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Color of Money: Bitcoin investing is sexy. But is the risk worth the thrill?

Michelle Singletary on

Q: Some have compared bitcoin to a Ponzi scheme in which money from new investors is used to pay off earlier investors. How is investing in bitcoin like a Ponzi scheme?

Ely: I argue that bitcoin and other cryptocurrencies, except possibly some ICOs, are akin to Ponzi schemes because those who create the cryptocurrencies (bitcoin miners, Ripple, etc.) will have profited greatly, at the expense of those who are holding cryptocurrencies when these schemes collapse.

Based on the market value of all cryptocurrencies, the wealth transfer from cryptocurrency losers to winners will be enormous when the bubble finally bursts, far exceeding what folks who invested with Bernie Madoff lost.

Given the amount of turnover (short-term buying and selling) in cryptocurrencies, I suspect already realized losses are many billions of dollars. Losses will be especially painful for those folks who have borrowed on their credit cards or against the equity in their homes to gamble on cryptocurrency price appreciation.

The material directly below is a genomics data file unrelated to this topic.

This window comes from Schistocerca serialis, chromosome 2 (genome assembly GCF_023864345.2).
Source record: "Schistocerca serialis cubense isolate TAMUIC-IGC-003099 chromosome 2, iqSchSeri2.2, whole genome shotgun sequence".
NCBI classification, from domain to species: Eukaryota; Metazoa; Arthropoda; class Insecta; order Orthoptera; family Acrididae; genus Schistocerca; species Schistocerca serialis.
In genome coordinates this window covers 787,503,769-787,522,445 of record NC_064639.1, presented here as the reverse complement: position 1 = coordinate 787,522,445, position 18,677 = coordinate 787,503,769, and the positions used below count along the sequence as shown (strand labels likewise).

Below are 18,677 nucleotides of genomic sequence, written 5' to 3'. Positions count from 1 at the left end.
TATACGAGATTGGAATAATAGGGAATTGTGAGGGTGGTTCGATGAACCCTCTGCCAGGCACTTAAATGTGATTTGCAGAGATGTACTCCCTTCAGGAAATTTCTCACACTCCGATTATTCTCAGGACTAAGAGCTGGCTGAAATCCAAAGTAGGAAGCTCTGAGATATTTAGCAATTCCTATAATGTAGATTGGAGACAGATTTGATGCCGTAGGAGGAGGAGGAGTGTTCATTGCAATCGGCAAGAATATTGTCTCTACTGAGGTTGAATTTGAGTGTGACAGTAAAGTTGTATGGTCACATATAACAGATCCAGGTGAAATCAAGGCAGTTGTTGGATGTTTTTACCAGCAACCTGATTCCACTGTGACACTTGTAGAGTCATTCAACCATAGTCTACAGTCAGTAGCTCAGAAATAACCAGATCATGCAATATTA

Q: What do you tell folks who fear they will miss out on what could be a big win? In every bubble there are winners, right?

Ely: In hindsight, those who invested early in bitcoin and other cryptocurrencies, and already have cashed out, are the winners. While some who jump into the cryptocurrency game today may get lucky and actually make a profit, if they then sell at the right time, most will lose -- the cryptocurrency train has left the station.

Q: What lessons can investors learn from the recent drop in bitcoin?

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Ely: The recent drop in the price of most cryptocurrencies, and not just bitcoin, illustrates how volatile the price of all cryptocurrencies is and the reality that this price volatility has no rational basis. That is the case because there is no there there with cryptocurrencies. They have no intrinsic value, nor do they generate any income for cash flow for those who "invest" in them.

I'm with Ely. Because for me -- not to get all biblical on you -- there's a Proverbs verse that warns that wealth gained hastily will dwindle. Rather than chase quick riches, aim to increase your wealth -- little by little -- with prudent investing strategies. Slow and steady isn't as sexy as investing in bitcoin, but it's also not as risky.

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Readers can write to Michelle Singletary c/o The Washington Post, 1301 K St., N.W., Washington, D.C. 20071. Her email address is michelle.singletary@washpost.com. Follow her on Twitter (@SingletaryM) or Facebook (www.facebook.com/MichelleSingletary). Comments and questions are welcome, but due to the volume of mail, personal responses may not be possible. Please also note comments or questions may be used in a future column, with the writer's name, unless a specific request to do otherwise is indicated.

(c) 2017, Washington Post Writers Group

 

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